Q 29. Why is the Son of God called “Jesus,” meaning “savior”?
A 29. Because he saves us from our sins, and because salvation should not be sought and cannot be found in anyone else.
Q. Do those who look for their salvation in saints, in themselves, or elsewhere really believe in the only savior Jesus?
A. No. Although they boast of being his, by their actions they deny the only savior, Jesus.
The Apostles’ Creed is divided up into three parts: God the Father, God the Son, and God the Holy Spirit. Within those divisions, the lion’s share of the Heidelberg Catechism’s emphasis and work is placed on Jesus. Two Lord’s days are given to God the Father, one is given specifically to the Holy Spirit, though it’s actually three if you count the whole ending section, eight are given to Jesus, the first three of which will be spent simply unpacking what His name means and why it is important.
First, we will look specifically at the name “Jesus” which means, when translated from its Hebrew form, “savior,” or “God saves.” In the time of the New Testament, when Jesus was born, lived, and died, there is much evidence that points to the fact that the name “Jesus” was a rather popular name. It was, perhaps, the 4th most popular name for boys at that time. Everyone probably knew a “Jesus” of some sort; it would have been the name where you had one or two in every classroom.
So why did God pick such a common name for His incarnate Son? When I think back to how we came to choose the name we did for our daughter, the impact of the name was not necessarily found in its popularity, though we wanted something unique, but in the meaning that was behind the name. Her name means “God has answered” and her middle name means “hope.” Our prayer is that she will always know that God not only answers us when we call, but He has given us the ultimate answer in Jesus Christ, in whom all our hope is found.
As I said a moment ago, the name Jesus comes from the Hebrew name Yeshua (or Joshua) which means “Yahweh saves.” In fact, Moses renamed Hoshea (which means “salvation”) to Joshua; this was the man that would lead the Israelite campaign to conquer Canaan. It was an important distinction to make at that time that it was not Joshua, aka. Hoshea, who brought about the fulfillment of God’s covenant, but God Himself working through Joshua.
“Although Jesus,” writes Kevin Deyoung, “was a common name, with Jesus of Nazareth the name took on added significance. It didn’t just mean that His God saves; it meant that He was the God who saves. Jesus of Nazareth is the only one who can save us from our sins.” Salvation can be found nowhere else.
There are a couple of important points that are made here, some explicitly and others implicitly:
First, Jesus saves us from our sins. The Bible doesn’t cast Jesus as a self-help guru who comes to make us feel better about ourselves, make it possible to find a mate through His supernatural online dating site, or get us the dream job we want but won’t work for. The work of Jesus Christ, through His life, death, and resurrection, does all that we cannot do ourselves in wiping away our sins and making us right with God once again. Understanding our identity in Christ can lead to such things as a better self-image and confidence in who we are, yes, but it is not the sole purpose of His work.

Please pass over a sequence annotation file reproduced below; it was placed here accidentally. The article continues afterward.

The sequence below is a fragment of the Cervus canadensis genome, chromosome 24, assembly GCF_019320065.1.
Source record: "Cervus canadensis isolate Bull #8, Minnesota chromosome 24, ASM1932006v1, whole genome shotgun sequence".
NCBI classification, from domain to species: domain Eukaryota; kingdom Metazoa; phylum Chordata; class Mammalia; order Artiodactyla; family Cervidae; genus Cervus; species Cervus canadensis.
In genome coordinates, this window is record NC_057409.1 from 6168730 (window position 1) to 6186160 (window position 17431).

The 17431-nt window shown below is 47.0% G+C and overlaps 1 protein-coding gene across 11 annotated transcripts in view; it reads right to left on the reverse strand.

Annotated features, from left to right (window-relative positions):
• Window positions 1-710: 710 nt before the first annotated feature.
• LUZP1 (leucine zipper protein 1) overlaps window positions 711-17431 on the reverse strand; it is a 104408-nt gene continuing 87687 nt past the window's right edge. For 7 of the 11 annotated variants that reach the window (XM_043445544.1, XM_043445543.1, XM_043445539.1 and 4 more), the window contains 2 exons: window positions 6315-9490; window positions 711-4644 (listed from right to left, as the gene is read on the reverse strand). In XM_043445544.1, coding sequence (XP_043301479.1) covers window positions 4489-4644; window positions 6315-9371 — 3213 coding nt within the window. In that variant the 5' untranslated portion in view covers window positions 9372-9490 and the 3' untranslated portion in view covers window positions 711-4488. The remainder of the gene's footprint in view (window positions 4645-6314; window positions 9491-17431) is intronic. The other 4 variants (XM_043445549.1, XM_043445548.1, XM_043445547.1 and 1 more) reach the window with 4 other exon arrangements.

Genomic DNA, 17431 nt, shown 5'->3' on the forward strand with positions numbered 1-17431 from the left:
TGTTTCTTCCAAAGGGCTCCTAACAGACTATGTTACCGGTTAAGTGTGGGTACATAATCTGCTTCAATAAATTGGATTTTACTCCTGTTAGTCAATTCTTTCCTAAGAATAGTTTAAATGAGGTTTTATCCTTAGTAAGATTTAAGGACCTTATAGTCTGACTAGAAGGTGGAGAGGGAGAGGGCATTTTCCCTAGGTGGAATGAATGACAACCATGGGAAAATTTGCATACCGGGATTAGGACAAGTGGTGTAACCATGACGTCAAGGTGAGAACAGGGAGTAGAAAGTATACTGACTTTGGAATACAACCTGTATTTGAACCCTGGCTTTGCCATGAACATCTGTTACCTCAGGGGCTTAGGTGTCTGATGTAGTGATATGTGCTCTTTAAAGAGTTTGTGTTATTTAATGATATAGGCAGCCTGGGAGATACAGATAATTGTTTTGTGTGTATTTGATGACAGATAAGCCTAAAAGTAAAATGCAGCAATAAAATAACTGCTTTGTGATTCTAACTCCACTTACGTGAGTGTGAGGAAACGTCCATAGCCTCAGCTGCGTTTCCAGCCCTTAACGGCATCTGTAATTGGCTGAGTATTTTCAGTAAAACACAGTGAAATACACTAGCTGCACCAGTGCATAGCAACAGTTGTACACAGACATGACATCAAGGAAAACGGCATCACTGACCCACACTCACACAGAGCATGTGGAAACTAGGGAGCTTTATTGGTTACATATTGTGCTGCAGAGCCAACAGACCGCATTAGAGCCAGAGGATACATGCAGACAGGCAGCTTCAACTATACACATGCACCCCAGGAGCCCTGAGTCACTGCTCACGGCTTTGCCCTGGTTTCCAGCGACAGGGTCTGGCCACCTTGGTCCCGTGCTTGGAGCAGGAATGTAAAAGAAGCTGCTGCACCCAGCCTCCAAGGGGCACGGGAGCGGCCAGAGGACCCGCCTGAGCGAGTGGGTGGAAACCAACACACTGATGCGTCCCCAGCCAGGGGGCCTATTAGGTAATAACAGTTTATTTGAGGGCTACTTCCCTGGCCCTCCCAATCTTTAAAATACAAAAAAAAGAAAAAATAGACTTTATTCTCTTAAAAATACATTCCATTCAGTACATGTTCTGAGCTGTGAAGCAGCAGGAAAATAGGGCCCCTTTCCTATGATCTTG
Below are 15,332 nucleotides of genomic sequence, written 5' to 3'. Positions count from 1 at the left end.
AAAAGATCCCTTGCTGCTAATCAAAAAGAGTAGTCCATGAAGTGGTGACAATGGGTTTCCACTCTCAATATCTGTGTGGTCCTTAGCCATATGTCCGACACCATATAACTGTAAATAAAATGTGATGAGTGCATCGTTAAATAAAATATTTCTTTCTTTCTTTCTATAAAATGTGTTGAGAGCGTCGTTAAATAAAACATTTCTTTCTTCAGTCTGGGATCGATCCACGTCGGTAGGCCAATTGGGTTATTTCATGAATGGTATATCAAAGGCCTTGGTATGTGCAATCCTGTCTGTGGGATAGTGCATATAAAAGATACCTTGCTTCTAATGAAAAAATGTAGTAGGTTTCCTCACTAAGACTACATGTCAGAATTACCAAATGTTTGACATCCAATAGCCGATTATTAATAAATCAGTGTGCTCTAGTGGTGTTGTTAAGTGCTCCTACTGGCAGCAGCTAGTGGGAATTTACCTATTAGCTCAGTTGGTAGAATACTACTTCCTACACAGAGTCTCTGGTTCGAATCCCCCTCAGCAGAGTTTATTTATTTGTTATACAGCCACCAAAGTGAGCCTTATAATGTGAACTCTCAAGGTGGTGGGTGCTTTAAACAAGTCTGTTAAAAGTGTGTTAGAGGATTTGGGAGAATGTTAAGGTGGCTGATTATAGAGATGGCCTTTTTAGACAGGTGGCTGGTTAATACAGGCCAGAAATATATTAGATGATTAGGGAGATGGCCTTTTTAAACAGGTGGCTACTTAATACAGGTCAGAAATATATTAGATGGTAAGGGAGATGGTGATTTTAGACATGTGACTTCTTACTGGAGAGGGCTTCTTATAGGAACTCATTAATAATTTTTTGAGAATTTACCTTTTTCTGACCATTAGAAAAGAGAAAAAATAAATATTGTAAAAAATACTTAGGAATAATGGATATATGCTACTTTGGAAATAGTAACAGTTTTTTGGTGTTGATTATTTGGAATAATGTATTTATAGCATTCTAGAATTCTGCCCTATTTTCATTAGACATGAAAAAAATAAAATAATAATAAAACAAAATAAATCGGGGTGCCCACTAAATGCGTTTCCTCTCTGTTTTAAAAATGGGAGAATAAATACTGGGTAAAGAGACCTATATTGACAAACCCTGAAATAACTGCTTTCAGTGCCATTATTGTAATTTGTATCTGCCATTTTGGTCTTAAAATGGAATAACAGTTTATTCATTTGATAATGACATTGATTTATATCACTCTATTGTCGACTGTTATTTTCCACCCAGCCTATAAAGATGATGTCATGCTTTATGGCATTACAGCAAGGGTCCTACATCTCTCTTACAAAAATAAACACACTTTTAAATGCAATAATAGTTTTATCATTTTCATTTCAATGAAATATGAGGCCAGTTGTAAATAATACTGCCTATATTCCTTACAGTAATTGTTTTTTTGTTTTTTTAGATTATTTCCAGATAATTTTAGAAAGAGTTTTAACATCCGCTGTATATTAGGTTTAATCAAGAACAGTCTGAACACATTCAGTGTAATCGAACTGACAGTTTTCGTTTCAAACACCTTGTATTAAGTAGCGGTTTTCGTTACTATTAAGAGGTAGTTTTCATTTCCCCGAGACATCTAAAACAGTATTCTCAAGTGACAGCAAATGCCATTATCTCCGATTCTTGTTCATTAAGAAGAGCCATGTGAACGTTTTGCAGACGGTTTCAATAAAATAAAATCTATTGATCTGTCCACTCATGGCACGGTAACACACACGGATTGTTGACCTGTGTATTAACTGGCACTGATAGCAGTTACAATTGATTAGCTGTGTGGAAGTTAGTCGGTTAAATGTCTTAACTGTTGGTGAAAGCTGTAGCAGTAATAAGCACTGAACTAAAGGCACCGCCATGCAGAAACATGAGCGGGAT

Second, this is work that He alone can do and His continued work as the mediator between us and God is also solely His. We do not pray to saints or other spiritual figureheads. The Bible does not affirm religious greats that have come before us as those who are able to dispense spiritual brownie points for God if we remember them, give money toward them, or light a candle in their honor.
Finally, the Heidelberg Catechism also uses a rather convicting phrase in its talk about Jesus as the sole source of salvation stating that we should not look for our salvation in ourselves either. I often hear very well-intentioned people tell others they just need to “push through” or “buck up” when the going gets tough. Christians give the impression to others that you have to “look within” or “summon the strength inside” to not only get through hard times but also when it come to deal with addiction, pain, abuse, disease, and any number of maladies in this life. We do not look to ourselves for our salvation and, while the premise of encouragement may indeed be well-intentioned, it may also accidentally be suggesting that the “strength within” is greater than that of the loving, providing, sustaining, creator God who never leaves us or forsakes us.
When it all comes down to it, we need to think back to the beginning of this journey. What is our only comfort in life and in death? “That I belong, body and soul, in life and in death, to my faithful savior Jesus Christ.” This Lord’s Day is a direct application of this and it, once again, involves trust. It is hard to say that we trust someone because it means that we are no longer trusting ourselves with that thing. The reality, though, for salvation, is that there is no “both-and,” it is an “either-or.” As Kevin DeYoung concludes, “Either Jesus is the only Savior, the perfect Savior, and your only comfort in life and in death, or Jesus is, for you,” just another feel good religious item in your life.
Thanks be to God that He is patient with us, merciful and gracious, slow to anger and abounding in steadfast love. Though we are often untrusting and unfaithful, He is always faithful to us.